Headphones Making Static Noise – What You Can Do
There’s more than one reason why your headphones may be making static noises. Even if it’s just the headphones and not your speakers, it doesn’t necessarily mean that your headphones are broken. Headphones generally have higher rated sensitivities than speakers, so you can hear static noises easier.
Multiple problems also mean multiple solutions. Although they are easy to implement, it may take some time before you figure out which situation applies to your problem.
Check for Hardware Issues
Cable or Wi-Fi receiver issues
First, plug your headphones into another computer or tablet to check if you get the same static noise. If the problem persists, you probably need new headphones, or at the very least a new cable.
If your headphones have a wireless feature, you might want to check and see if the hissing noise persists during both wired and wireless connections.
Sound Card Issues
If you’re still not convinced that the headphones are at fault or if you don’t have another device with which to test them, then inspect your sound card. Start by powering off your system and removing the side panel of your PC case.
Ensure that the sound card is plugged firmly in its designated port. If the sound card is integrated into your motherboard, move on to the next step.
Although this is a problem only with cheap headphones, it is still possible that faulty volume control buttons are the source of hissing noise. If the controls are damaged, they might create unwanted interference at certain volume levels. Adjust the dial or knob in each direction as slowly as you can to detect possible defects.
Verify the Audio Port Connection
Plugging your headphones in the wrong port may result in static feedback. This won’t usually happen if you plug them into the microphone port, but it may happen if the headphones are plugged into the line-out port.
Checking for Software Issues
Depending on what type of sound card you have, you may or may not have access to a dedicated control interface. If you have one, try to adapt the following tutorial for the menu available in your control interface.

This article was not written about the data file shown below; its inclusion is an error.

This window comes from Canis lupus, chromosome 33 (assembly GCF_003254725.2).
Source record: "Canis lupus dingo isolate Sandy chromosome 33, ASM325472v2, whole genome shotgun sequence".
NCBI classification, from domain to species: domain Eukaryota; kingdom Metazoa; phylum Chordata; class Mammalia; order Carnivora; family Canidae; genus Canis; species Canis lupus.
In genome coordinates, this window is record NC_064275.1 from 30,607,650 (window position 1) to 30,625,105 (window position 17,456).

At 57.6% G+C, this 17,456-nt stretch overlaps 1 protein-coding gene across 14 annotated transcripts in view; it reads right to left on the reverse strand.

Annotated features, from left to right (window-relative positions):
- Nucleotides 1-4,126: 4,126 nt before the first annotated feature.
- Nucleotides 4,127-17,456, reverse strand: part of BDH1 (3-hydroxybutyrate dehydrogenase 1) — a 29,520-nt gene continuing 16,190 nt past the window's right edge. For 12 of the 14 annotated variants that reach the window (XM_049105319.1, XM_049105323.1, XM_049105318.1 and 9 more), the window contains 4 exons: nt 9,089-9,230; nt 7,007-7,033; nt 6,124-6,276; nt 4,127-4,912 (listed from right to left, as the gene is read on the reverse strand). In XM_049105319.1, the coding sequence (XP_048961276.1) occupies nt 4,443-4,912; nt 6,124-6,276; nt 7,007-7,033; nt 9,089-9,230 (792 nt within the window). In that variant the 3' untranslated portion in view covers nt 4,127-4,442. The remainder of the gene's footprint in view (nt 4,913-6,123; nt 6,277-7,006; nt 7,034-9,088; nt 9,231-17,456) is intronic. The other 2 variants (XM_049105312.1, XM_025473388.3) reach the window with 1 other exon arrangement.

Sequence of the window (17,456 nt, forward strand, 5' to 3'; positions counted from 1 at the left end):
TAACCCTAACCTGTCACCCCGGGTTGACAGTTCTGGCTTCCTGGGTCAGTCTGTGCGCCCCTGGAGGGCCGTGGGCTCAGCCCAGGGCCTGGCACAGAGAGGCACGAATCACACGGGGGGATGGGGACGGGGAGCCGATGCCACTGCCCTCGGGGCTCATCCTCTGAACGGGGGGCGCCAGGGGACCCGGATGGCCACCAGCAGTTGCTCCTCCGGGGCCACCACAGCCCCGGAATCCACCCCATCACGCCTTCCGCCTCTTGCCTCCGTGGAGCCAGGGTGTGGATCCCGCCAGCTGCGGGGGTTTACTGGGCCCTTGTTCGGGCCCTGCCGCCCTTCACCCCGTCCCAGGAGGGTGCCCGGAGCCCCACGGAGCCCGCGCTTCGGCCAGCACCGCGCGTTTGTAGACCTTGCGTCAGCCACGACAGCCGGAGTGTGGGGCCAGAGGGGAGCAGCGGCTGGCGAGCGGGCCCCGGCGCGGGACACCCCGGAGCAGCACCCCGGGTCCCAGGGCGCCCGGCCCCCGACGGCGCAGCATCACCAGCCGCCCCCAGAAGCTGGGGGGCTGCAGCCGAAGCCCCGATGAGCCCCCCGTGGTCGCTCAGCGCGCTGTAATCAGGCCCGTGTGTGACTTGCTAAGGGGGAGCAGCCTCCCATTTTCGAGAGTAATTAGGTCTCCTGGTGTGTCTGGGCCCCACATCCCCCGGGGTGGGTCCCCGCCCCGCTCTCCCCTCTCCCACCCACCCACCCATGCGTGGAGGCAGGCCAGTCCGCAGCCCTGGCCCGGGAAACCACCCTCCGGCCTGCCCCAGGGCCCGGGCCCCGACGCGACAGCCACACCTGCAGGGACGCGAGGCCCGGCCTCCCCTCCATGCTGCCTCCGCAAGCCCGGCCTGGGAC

This is how you can adjust the audio settings to avoid static by using the Windows interface.
Right click the speaker icon on the taskbar
Open the Playback devices window
Double click Headphones
Set Microphone volume to 0
Select the Enhancements tab
Select Disable all enhancements
Apply and exit
Disabling sound effects can often get rid of static feedback in headphones. If you plug your headphones into the speaker system and not directly into the sound card, disable sound effects for your speakers as well to be extra safe.
Tinkering with the recording settings may also help if the problem persists.
Right click the speaker icon on the taskbar
Select Microphone/Recording devices
From the Levels tab, set the volume to 0
Check to see if there is still any static when you plug in your headphones.
Updating the audio drivers may also help. If you’re not using a third-party program to monitor the status of all drivers on your system, proceed to the manufacturer page for your motherboard or for your dedicated sound card.
Download the installation kit for the latest driver that fits your OS (32-bit or 64-bit). Alternatively, you may also update the driver from Device Manager.
Open Run dialogue box or Search Box
Type device manager and press Enter
Find Sound, video and game controllers
Expand the list
Locate your audio device
Right click on it to open context menu
Select Driver tab
Select update driver
It is best to reboot your system after updating or installing a fresh audio driver for the changes to take effect.
Some integrated sound cards seem to stop producing static noise if you install a third-party audio driver. Asio4All is often used to fix input/output latency issues when using programs such as Cubase. It is also known to fix static noise issues. The default settings of the driver should work just fine on any system.
Note that you will still need the latest driver version for your sound card before installing Asio4All.
A Final Thought
Although most of the time static noise comes from faulty cables or damaged speakers, it is possible for a software incompatibility to also be the cause. Short of your sound card being damaged internally, you can figure out the problem and implement a solution for just about any causes of static noise if you follow the tips in this article.